The last two points are once again rooted in “terror-speak”, calling for a “change in policy” and military “mistakes.” Zoya, however, went on to mention that she was shocked by the silence and the lack of opposition to the US war in Afghanistan from a principled standpoint, and according to the needs of people there. “[E]ven humanity should die for…all Americans when they see their government support such misogynist and dark-minded killers and impose them on the Afghan people.”

Terror in between

Though Iraq and Afghanistan were invaded under the “war on terror” framework, there have been few limits to which this has been invoked around the world. The “war on terror” framework has indeed provided the broadest of mandates for “allied” governments to embark on or escalate their own campaigns of repression, from Russia to Indonesia.

Within this, there have been some strikingly brutal acts of repression committed by some of the staunchest “allies.” Perhaps tellingly, in the face of propaganda hailing “democracy” and “freedom”, much of this repression was committed by autocratic and dictatorial US client states against movements organizing for human rights or democracy in their countries.

The most blatant single display of state violence in this vein was the killing of hundreds of protestors in Andijan, Uzbekistan in May 2005. Human Rights Watch called the incident “so extensive… so indiscriminate and disproportionate, that it can best be described as a massacre.” A “strategic partner” of the US, President Islam Karimov went on to blame Andijan on “Islamic extremists.” A 2004 report by Amnesty International also noted that under the framework of the “war on terror”, the US and its allies in the autocratic Gulf states had displayed a “disturbing disregard for the rule of law and fundamental human rights standards.” Any achievements towards human rights in the region over the past few years were “increasingly in jeopardy in the context of the US-led ‘war on terror.’”

Of course, there can be no greater example of another state emboldened in its repression by the US “war on terror” framework than that of Israel. The past five years have seen such a rapid escalation of Israel’s attacks against Palestinians and their society in the occupied territories that it is almost impossible to describe. To consider the scale, remember we are talking about a period at least as far back as the massacre at Jenin going at least up to the siege of Gaza in 2006, and counting every injury, killing, home demolition, rocket attack, siege, “checkpoint incident”, bombing, and every other act of terror in between. As if this was not enough to push the boundaries of the so-called “international community”, it was augmented in 2006 by Israel’s onslaught against Lebanon.

Killing over 1,000 people and annihilating the country’s infrastructure, the Israeli attack on Lebanon surely stands alongside the invasion of Iraq as one of the crimes of the century. Yet the persistent propaganda about Israel and its “right to defend itself” by bombing and invading Lebanon was matched largely by silence or ambiguity among much of the left. As the language of the “war on terror” runs deeper into the mainstream, we would do well to ask ourselves where its logic, its lies, and its racist conception of the world might have rubbed off on us and our movements.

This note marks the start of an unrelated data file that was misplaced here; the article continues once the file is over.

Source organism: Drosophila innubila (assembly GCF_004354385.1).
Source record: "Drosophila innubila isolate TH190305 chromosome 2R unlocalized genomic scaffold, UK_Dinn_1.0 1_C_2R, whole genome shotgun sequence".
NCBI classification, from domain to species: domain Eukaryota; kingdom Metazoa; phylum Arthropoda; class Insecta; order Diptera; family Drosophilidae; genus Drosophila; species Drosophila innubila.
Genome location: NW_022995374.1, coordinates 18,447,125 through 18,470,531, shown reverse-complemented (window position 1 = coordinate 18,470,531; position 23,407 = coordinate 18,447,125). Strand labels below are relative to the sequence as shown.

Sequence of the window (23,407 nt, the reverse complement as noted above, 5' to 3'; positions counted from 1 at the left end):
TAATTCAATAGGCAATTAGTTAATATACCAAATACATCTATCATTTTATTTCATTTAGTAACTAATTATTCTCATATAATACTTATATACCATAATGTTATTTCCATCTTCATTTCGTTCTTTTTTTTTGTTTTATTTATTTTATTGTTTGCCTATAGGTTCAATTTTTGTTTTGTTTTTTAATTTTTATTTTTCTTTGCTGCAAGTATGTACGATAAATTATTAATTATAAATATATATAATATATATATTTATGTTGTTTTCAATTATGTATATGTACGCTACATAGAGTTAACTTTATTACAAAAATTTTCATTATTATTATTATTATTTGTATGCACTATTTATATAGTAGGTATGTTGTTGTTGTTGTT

The “war on terror” has worked itself not only into mainstream discourse, but also deep into everyday life for millions of ordinary people around the world. The effects have been particularly brutal for people in Iraq, Afghanistan, and Palestine, but people everywhere have felt them to varying degrees. There is the gaping black hole of the prison camp at Guantanamo Bay, Cuba and the “gulags” of other camps around the world. There are the “extraordinary renditions” that have snatched thousands of people from streets all over the world to bring them there, and the racist profiling that has guided them.

There is the heightened surveillance and control of ordinary citizens in virtually every country and the erosion of laws preventing arbitrary detention, even as security in real terms for ordinary citizens has decreased. The most exploited sectors of society have been especially affected, often becoming scapegoats in the debates around “border control” and “security.” All this has facilitated the massive siphoning of resources from ordinary people to elite sectors, even as ordinary people around the world bear the brunt of military invasions and occupations. The examples could keep being cited.

It is easy to lose hope in these dark times, but there is nothing to say that any of this is permanent or inevitable. In acting to negate the “war on terror”, its “terror-speak”, and its logic, there are no simple answers—only a lot of work to do.

ABOUT THE AUTHOR

Pranjal Tiwari, an independent journalist and writer based in Hong Kong, China, writes for The NewStandard, Left Turn, Clamor, and ZNet. He is also a correspondent for Free Speech Radio News.